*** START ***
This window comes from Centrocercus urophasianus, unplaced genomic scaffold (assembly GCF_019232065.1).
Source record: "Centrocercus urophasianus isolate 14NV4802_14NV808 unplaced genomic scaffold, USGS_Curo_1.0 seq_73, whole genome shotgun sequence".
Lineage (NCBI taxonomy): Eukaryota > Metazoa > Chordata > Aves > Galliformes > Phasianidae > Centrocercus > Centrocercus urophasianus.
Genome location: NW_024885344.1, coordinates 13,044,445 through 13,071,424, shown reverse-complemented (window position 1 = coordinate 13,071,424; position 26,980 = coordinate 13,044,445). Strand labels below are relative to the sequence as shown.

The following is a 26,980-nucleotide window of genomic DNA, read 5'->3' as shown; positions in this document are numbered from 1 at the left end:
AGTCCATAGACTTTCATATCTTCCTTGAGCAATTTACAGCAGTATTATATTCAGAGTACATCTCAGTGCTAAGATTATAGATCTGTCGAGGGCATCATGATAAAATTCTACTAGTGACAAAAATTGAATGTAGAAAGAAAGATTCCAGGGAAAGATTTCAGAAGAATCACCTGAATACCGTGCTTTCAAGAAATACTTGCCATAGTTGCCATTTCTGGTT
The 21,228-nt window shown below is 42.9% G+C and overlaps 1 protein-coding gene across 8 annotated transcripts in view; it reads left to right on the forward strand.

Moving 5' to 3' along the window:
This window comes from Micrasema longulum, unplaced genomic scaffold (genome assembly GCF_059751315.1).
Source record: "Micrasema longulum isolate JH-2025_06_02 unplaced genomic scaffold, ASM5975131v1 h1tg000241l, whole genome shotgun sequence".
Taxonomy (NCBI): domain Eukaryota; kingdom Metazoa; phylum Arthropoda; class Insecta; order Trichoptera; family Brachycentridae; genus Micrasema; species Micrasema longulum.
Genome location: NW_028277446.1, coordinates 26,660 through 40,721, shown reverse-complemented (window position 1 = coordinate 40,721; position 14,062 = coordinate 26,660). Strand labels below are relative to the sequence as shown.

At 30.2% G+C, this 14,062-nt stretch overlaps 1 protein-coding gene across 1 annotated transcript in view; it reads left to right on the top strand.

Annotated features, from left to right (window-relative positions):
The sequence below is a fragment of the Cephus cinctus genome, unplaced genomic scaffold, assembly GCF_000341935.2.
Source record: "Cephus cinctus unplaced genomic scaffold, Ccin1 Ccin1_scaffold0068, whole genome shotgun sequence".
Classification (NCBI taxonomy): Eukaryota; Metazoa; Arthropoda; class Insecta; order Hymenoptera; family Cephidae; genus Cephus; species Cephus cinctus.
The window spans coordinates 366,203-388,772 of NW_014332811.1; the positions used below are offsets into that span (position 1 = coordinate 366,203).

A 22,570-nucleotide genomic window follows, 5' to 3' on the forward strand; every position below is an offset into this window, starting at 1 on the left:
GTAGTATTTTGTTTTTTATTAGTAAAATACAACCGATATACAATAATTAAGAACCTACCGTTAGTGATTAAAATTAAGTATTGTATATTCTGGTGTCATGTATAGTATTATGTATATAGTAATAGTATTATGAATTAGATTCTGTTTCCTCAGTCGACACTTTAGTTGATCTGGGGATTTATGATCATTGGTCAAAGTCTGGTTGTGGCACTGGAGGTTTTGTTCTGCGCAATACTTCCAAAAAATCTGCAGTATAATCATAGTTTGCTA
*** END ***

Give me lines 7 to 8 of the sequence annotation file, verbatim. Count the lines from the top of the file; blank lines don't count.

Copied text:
The 21,228-nt window shown below is 42.9% G+C and overlaps 1 protein-coding gene across 8 annotated transcripts in view; it reads left to right on the forward strand.

Moving 5' to 3' along the window: